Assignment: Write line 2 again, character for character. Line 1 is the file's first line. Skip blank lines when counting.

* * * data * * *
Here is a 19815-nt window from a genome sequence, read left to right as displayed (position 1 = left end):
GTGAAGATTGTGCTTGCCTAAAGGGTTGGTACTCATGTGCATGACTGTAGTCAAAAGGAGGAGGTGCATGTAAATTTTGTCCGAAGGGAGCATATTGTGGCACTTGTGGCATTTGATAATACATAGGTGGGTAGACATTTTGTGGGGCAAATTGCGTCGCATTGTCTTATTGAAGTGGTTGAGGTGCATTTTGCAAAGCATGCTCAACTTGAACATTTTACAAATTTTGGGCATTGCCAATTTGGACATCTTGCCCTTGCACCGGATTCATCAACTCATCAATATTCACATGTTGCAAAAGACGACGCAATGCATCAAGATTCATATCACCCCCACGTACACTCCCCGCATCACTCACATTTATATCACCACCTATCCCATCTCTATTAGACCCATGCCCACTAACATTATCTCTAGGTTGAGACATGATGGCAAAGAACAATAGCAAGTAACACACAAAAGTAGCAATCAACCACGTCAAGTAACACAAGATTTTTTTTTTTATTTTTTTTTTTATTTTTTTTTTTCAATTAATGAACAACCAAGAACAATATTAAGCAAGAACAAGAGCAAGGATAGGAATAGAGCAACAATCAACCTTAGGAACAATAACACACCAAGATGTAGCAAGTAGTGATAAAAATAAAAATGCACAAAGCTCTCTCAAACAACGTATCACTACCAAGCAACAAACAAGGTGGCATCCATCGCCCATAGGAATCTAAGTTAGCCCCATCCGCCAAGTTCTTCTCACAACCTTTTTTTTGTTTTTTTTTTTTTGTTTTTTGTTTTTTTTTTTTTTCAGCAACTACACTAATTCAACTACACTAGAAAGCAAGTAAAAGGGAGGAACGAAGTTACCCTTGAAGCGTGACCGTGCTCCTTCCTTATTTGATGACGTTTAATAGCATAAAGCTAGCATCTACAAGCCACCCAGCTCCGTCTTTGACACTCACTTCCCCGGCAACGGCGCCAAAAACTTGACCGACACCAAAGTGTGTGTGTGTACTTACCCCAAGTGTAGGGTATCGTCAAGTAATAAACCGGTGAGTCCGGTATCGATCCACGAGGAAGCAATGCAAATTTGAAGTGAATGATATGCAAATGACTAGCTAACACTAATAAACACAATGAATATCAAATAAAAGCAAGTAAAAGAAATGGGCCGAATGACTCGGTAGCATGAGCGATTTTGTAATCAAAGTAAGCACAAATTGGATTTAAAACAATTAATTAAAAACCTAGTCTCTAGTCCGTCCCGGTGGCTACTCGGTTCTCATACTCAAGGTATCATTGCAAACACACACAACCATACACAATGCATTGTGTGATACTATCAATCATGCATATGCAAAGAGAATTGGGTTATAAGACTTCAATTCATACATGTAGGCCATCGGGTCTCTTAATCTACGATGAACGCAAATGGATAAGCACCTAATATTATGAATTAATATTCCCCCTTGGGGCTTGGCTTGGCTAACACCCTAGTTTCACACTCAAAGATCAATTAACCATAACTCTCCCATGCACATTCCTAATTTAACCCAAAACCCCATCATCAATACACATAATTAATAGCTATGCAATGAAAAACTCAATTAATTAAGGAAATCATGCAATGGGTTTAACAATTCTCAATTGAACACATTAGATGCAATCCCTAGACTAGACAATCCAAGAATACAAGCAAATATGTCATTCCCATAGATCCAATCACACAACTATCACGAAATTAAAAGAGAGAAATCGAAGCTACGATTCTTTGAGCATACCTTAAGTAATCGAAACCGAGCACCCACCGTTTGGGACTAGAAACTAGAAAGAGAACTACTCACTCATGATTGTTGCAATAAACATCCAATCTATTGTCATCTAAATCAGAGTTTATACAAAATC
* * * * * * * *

GTGAAGATTGTGCTTGCCTAAAGGGTTGGTACTCATGTGCATGACTGTAGTCAAAAGGAGGAGGTGCATGTAAATTTTGTCCGAAGGGAGCATATTGTGGCACTTGTGGCATTTGATAATACATAGGTGGGTAGACATTTTGTGGGGCAAATTGCGTCGCATTGTCTTATTGAAGTGGTTGAGGTGCATTTTGCAAAGCATGCTCAACTTGAACATTTTACAAATTTTGGGCATTGCCAATTTGGACATCTTGCCCTTGCACCGGATTCATCAACTCATCAATATTCACATGTTGCAAAAGACGACGCAATGCATCAAGATTCATATCACCCCCACGTACACTCCCCGCATCACTCACATTTATATCACCACCTATCCCATCTCTATTAGACCCATGCCCACTAACATTATCTCTAGGTTGAGACATGATGGCAAAGAACAATAGCAAGTAACACACAAAAGTAGCAATCAACCACGTCAAGTAACACAAGATTTTTTTTTTTATTTTTTTTTTTATTTTTTTTTTTCAATTAATGAACAACCAAGAACAATATTAAGCAAGAACAAGAGCAAGGATAGGAATAGAGCAACAATCAACCTTAGGAACAATAACACACCAAGATGTAGCAAGTAGTGATAAAAATAAAAATGCACAAAGCTCTCTCAAACAACGTATCACTACCAAGCAACAAACAAGGTGGCATCCATCGCCCATAGGAATCTAAGTTAGCCCCATCCGCCAAGTTCTTCTCACAACCTTTTTTTTGTTTTTTTTTTTTTGTTTTTTGTTTTTTTTTTTTTTCAGCAACTACACTAATTCAACTACACTAGAAAGCAAGTAAAAGGGAGGAACGAAGTTACCCTTGAAGCGTGACCGTGCTCCTTCCTTATTTGATGACGTTTAATAGCATAAAGCTAGCATCTACAAGCCACCCAGCTCCGTCTTTGACACTCACTTCCCCGGCAACGGCGCCAAAAACTTGACCGACACCAAAGTGTGTGTGTGTACTTACCCCAAGTGTAGGGTATCGTCAAGTAATAAACCGGTGAGTCCGGTATCGATCCACGAGGAAGCAATGCAAATTTGAAGTGAATGATATGCAAATGACTAGCTAACACTAATAAACACAATGAATATCAAATAAAAGCAAGTAAAAGAAATGGGCCGAATGACTCGGTAGCATGAGCGATTTTGTAATCAAAGTAAGCACAAATTGGATTTAAAACAATTAATTAAAAACCTAGTCTCTAGTCCGTCCCGGTGGCTACTCGGTTCTCATACTCAAGGTATCATTGCAAACACACACAACCATACACAATGCATTGTGTGATACTATCAATCATGCATATGCAAAGAGAATTGGGTTATAAGACTTCAATTCATACATGTAGGCCATCGGGTCTCTTAATCTACGATGAACGCAAATGGATAAGCACCTAATATTATGAATTAATATTCCCCCTTGGGGCTTGGCTTGGCTAACACCCTAGTTTCACACTCAAAGATCAATTAACCATAACTCTCCCATGCACATTCCTAATTTAACCCAAAACCCCATCATCAATACACATAATTAATAGCTATGCAATGAAAAACTCAATTAATTAAGGAAATCATGCAATGGGTTTAACAATTCTCAATTGAACACATTAGATGCAATCCCTAGACTAGACAATCCAAGAATACAAGCAAATATGTCATTCCCATAGATCCAATCACACAACTATCACGAAATTAAAAGAGAGAAATCGAAGCTACGATTCTTTGAGCATACCTTAAGTAATCGAAACCGAGCACCCACCGTTTGGGACTAGAAACTAGAAAGAGAACTACTCACTCATGATTGTTGCAATAAACATCCAATCTATTGTCATCTAAATCAGAGTTTATACAAAATC